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Local healthcare workers excited to receive vaccine

Published: Dec. 22, 2020 at 9:33 AM EST
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TALLAHASSEE, Fla. (WCTV) - Ashli Scruggs may be a name you remember. WCTV brought you the story of the Valdosta nurse back in April, when Scruggs volunteered her services to help in New York City, which was the epicenter of the COVID-19 pandemic. Since returning, she has continued to save lives.

Scruggs is just one of many who got what she calls ‘relief in a vial.’ On Monday she got her vaccination, which she was not expecting to receive until next week. For her and other healthcare professionals, this small dose brings protection and the promise of a return to normalcy.

”We are all healthcare providers and we are all doing the same thing,” says Scruggs. “we are trying to help people. Any little thing we can do we are going to jump in and do.”

Scruggs has spent 2020 working on the COVID front lines. In New York, she says there was a real fear, as nurses began learning more about the virus while trying to save lives.

”It is a very different situation from where we were in April to where we are now,” says Scruggs. “I am really happy that we have the vaccine.”

A vaccine which she was surprised to receive Monday. It’s a miracle she has been praying for since the pandemic started.

“I am super excited to have something that is going to help eliminate this, eradicate this or even put a damper in it for a period of time, where people can get back to normal,” she says. “This has been a horrible year for many many people and I just want others to get back to their normal life and not live in fear anymore.”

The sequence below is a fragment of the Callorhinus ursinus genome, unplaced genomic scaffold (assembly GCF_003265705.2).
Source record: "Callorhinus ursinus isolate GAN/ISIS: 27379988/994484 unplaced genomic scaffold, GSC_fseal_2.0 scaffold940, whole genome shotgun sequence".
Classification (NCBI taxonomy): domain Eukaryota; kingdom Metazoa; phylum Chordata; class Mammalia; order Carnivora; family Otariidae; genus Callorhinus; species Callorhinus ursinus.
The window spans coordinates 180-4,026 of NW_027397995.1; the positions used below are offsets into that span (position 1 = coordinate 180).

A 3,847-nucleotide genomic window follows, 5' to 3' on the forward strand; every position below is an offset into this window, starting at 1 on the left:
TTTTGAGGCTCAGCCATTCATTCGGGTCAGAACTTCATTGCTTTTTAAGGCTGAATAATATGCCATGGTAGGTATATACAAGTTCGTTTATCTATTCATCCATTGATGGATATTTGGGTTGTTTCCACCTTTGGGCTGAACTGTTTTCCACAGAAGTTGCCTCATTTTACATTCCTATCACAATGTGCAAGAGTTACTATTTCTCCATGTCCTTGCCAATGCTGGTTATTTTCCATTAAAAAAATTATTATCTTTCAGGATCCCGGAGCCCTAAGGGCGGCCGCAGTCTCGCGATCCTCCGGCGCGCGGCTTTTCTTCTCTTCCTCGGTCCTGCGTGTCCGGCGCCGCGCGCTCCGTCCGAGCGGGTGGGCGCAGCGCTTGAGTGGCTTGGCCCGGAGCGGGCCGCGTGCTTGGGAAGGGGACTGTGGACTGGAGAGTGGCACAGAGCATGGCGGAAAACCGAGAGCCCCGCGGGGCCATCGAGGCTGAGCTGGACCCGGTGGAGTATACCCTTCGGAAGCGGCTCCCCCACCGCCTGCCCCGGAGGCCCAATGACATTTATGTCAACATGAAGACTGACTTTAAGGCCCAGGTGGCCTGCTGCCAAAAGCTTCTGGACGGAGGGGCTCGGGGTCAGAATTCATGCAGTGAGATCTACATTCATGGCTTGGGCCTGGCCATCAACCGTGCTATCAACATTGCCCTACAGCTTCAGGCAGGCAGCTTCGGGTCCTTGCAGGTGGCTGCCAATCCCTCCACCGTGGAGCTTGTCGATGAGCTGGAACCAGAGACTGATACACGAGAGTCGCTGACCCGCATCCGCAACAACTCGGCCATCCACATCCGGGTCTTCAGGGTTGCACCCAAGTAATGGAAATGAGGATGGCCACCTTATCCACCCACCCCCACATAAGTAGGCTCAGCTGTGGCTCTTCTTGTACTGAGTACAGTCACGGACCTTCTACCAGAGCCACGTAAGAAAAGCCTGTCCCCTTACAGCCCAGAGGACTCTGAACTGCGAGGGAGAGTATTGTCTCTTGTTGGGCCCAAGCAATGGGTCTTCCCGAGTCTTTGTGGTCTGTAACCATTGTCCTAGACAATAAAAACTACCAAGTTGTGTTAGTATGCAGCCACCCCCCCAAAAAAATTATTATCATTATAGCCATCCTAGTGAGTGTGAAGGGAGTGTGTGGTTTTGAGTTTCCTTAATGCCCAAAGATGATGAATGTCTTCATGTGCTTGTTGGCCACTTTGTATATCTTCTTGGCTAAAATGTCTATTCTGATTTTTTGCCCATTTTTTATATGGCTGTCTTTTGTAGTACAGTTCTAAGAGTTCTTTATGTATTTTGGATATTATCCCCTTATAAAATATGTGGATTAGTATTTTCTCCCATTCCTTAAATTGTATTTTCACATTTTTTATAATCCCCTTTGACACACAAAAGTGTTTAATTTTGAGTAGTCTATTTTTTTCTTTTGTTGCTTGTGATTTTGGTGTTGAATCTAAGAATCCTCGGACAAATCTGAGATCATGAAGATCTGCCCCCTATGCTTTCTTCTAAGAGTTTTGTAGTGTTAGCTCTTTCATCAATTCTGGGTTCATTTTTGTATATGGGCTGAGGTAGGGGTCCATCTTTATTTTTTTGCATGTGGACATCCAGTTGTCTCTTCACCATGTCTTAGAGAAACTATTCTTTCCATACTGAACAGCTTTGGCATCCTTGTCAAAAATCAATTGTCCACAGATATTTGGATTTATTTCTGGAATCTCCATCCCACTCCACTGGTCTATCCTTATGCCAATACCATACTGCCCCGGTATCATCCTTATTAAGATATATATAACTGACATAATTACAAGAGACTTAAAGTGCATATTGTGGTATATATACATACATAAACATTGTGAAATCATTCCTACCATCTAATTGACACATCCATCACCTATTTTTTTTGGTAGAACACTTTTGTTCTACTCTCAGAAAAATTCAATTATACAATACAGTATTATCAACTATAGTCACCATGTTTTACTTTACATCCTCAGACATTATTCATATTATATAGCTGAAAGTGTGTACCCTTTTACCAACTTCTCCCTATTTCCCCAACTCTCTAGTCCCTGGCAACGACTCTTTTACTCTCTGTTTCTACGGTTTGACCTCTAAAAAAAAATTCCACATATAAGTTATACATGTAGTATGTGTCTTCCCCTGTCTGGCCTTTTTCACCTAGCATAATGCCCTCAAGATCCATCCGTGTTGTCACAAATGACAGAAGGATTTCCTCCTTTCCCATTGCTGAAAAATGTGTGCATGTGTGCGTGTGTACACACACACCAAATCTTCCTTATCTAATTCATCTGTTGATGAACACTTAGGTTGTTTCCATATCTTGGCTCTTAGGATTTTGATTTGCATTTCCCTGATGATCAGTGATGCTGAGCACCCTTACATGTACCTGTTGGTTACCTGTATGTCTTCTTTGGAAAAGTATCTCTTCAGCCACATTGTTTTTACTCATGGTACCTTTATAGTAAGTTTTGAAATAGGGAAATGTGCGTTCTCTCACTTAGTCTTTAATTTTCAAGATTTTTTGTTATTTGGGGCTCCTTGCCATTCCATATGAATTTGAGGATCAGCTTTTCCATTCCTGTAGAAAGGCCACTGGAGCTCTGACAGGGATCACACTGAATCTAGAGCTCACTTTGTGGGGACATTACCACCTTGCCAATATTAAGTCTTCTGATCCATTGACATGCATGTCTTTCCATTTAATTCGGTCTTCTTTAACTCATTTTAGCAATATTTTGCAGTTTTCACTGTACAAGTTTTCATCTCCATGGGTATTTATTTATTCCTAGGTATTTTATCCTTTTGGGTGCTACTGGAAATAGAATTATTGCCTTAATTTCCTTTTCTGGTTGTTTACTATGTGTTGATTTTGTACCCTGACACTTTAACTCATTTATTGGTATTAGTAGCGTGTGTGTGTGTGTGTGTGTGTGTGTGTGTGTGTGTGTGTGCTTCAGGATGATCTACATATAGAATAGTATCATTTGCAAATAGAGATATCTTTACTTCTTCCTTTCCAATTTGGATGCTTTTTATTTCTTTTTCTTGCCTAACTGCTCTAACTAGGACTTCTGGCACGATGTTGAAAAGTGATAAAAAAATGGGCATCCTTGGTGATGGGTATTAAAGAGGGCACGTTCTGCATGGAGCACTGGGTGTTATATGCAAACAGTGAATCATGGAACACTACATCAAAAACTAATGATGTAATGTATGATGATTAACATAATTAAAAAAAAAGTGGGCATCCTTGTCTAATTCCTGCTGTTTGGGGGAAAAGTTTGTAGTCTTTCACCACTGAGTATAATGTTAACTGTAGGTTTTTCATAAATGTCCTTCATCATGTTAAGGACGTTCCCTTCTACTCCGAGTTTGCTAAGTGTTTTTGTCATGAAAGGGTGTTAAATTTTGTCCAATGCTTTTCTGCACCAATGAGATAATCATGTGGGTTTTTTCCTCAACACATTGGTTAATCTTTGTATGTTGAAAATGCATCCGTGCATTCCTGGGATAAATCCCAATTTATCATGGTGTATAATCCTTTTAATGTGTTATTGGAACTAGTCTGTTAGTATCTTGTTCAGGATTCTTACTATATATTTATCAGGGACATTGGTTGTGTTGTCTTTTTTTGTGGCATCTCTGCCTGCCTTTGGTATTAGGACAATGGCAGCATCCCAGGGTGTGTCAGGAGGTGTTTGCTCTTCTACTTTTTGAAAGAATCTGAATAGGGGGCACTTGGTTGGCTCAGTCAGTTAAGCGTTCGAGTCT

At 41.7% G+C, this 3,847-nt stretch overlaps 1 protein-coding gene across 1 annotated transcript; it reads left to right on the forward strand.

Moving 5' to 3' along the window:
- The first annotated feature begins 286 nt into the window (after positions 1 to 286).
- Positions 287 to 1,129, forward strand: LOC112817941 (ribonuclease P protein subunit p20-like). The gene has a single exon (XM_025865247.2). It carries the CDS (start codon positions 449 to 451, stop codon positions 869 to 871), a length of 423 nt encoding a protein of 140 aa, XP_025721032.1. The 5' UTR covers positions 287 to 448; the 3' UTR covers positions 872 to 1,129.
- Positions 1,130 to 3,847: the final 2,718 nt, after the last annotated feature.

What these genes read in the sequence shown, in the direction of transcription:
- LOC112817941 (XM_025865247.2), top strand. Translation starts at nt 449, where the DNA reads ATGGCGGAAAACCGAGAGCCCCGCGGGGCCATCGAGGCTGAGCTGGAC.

Other healthcare workers, like Nader Akhaven at Tallahassee Memorial HealthCare, are still waiting for their vial. Akhaven believes a vaccine can only help, but still encouraged people to continue with CDC guidelines.

“There is still a lot that we are learning and we will learn over time, so I recommend to keep with as many precautions as you can,” says Akhaven. “Just getting the vaccine does not mean that you can just forget about everything and stop washing your hands and wearing your masks. But it is a positive step in getting back to normal.”

These physicians put others’ health first, and now they are wanting others to follow suit,

”We wouldn’t be here without vaccines,” says Scruggs. “So just to have something that helps everybody do their part, I think is wonderful and I think everyone should partake in it.”

”We still got a ways to go,” says Akhaven. “But I think it’s a big step for everybody.”

Akhaven works in the COVID unit at TMH and believes he will receive a vaccine on Tuesday; however, TMH and Capitol Regional Medical Center have not yet released information on their vaccination shipments and dispersals.

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